New projections suggest that within six years, the number of prisoners locked up but still awaiting trial will be greater than those already sentenced.
The Ministry of Justice has released it's annual report which looked at the long term trends across the sector and predicted the prison population for the next 10 years.
It forecast that by 2029, the overall population would rise by 1300 putting the total at 11,400.
The current population is about 9928 after peaking at 10,100 in November 2019.
The report said the remand population was the "primary driver of growth in the 2019 projection".
The remand population - those in prison who have not been sentenced - had doubled since 2014 and in the past 12 months, increased by more than 25 percent.
It reached a "historic high" of 3734 in November 2019.
That population was predicted to continue on track and would make up 53 percent of the total population by 2029 - sitting at a total of around 6234.
"The increase in the remand population in 2019 far exceeds previous projections. Based on current settings, the remand population is now projected to surpass the sentenced population for the first time in 2026."
The report showed in 2018 the remand population dropped significantly, but the trend did not continue.
"Instead, the average time on remand has increased sharply from December 2018 onwards."
It said people were spending longer on remand because their cases were taking longer to be resolved in courts.
The report listed the below as reasons for the increased numbers.
- Later guilty pleas in the criminal court process leading to more court hearings and creating strain on court resources
- The lack of sufficient resources to deal with the additional court hearings and the reallocation of judges from the criminal to the family jurisdiction resulting in further delays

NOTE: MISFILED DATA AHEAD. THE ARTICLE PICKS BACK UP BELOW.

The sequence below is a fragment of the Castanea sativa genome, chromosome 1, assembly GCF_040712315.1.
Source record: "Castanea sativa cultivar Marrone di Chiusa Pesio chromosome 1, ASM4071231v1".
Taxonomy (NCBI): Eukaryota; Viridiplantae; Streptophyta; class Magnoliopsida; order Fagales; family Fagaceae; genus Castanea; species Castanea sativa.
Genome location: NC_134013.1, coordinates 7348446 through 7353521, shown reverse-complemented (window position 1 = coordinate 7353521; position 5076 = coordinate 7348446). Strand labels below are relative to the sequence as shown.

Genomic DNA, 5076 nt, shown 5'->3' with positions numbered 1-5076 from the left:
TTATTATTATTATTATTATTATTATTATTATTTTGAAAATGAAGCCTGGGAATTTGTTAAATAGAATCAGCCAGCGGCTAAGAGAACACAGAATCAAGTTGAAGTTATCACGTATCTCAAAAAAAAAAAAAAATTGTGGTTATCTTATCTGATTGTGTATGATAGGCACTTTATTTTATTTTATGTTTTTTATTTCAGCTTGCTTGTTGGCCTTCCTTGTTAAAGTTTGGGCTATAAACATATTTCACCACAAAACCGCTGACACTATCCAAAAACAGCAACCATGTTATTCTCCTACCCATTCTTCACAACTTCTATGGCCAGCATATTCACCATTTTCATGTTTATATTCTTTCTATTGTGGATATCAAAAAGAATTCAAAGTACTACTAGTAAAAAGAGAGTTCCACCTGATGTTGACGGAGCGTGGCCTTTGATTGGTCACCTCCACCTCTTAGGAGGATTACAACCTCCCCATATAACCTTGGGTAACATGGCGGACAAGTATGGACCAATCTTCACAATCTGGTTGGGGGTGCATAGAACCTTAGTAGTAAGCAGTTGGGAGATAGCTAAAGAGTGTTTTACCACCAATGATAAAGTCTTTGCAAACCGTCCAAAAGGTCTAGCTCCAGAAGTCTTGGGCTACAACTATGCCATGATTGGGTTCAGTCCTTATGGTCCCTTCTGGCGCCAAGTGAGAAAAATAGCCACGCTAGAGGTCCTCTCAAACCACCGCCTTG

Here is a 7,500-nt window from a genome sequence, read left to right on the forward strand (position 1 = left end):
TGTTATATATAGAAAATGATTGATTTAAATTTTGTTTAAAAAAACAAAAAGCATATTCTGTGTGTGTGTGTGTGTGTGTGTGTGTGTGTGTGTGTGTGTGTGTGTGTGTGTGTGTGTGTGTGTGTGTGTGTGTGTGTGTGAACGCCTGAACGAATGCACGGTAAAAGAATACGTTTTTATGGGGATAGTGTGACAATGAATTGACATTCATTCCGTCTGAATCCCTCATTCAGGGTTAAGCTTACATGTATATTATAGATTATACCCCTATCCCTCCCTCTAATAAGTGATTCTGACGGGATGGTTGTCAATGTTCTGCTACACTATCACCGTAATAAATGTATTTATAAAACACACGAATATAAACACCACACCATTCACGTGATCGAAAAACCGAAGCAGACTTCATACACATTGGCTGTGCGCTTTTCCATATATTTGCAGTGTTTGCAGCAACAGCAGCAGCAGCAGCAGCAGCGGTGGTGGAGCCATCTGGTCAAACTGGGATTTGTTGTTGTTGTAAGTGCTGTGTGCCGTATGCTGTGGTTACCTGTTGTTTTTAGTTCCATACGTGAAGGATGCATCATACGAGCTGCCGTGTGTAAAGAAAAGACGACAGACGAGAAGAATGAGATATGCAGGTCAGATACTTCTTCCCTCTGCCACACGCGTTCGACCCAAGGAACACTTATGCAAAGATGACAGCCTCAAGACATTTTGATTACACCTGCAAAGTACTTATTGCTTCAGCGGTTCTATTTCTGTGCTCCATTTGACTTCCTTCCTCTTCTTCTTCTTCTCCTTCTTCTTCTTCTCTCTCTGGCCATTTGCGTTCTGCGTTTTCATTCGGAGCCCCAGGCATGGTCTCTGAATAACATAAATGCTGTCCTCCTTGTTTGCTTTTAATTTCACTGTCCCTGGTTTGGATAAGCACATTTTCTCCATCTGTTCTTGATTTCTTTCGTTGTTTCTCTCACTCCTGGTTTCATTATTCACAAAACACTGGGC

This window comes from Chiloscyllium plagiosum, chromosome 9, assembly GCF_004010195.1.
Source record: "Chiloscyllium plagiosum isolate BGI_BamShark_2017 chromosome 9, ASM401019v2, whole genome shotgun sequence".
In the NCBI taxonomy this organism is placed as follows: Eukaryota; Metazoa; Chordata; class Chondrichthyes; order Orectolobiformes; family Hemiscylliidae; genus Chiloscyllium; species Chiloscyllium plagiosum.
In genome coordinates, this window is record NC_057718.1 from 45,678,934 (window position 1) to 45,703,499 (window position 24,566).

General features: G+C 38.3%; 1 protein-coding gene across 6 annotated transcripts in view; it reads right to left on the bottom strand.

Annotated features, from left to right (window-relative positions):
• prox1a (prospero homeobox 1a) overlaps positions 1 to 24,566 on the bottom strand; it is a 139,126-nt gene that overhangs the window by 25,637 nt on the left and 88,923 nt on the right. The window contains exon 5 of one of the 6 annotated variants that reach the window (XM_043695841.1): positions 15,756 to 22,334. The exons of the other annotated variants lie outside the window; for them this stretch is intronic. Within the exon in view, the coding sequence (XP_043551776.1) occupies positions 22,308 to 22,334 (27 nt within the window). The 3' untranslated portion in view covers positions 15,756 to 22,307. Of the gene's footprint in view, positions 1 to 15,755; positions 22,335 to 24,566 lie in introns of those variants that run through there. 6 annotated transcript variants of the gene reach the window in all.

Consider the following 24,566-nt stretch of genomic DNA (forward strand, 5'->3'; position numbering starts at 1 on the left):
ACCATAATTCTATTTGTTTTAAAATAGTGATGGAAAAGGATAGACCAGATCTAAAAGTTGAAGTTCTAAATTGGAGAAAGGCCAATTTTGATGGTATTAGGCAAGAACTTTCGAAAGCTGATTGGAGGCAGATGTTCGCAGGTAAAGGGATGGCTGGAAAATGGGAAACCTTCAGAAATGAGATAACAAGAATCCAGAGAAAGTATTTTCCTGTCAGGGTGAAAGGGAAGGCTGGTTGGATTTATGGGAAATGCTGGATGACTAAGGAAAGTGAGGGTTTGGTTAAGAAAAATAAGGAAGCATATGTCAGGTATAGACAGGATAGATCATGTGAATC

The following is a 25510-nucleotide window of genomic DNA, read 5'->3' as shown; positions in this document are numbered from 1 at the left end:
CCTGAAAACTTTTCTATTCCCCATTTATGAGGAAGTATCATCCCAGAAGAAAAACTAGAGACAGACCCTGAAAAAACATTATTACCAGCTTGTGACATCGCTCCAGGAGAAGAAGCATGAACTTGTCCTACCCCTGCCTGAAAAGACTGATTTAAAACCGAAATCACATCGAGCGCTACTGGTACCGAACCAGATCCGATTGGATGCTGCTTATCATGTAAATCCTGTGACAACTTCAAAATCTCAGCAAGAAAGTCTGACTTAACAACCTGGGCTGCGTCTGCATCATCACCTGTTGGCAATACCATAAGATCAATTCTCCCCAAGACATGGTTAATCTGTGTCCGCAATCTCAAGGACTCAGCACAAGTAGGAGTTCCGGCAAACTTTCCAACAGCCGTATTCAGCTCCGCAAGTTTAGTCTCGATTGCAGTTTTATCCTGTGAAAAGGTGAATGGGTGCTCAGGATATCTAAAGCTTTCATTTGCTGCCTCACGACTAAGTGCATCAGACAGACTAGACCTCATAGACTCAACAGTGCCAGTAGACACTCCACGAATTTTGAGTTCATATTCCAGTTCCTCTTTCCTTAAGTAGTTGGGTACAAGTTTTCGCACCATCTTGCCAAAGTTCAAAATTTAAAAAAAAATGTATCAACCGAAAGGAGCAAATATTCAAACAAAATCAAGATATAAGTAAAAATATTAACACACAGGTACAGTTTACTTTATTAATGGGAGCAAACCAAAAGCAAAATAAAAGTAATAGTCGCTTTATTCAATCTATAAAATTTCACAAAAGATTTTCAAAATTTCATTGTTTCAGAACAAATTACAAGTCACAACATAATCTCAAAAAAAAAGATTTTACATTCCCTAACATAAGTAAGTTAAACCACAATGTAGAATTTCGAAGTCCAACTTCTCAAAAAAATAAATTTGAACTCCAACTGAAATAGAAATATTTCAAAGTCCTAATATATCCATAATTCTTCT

- An increase in the number of days to the next available court hearing due to workload pressures
- An increase in category three cases, which are more serious and generally require more resources compared to category one and two cases, adding further pressure to case workloads regardless of when the plea occurs.
People on remand do not have access to rehabilitation programmes and the report said that created the potential to increase their likelihood of reoffending - particularly for those who serve their whole sentence on remand.
Those who do move through to the sentenced population face delays in starting their rehab, meaning they have to do more time while they are prepped for parole - increasing both the number and the amount of time people spend in custody, growing the total population.
The 2019 projection estimated the sentenced population would decline from approximately 6400 to 5300 over the next 10 years.
But if that number does not reduce as predicted there could be problems for the criminal justice system.
The report said "strong upward pressures" on the total prison population would impact the Department of Corrections high security accommodation and not allow the separation of remand and sentenced prisoners.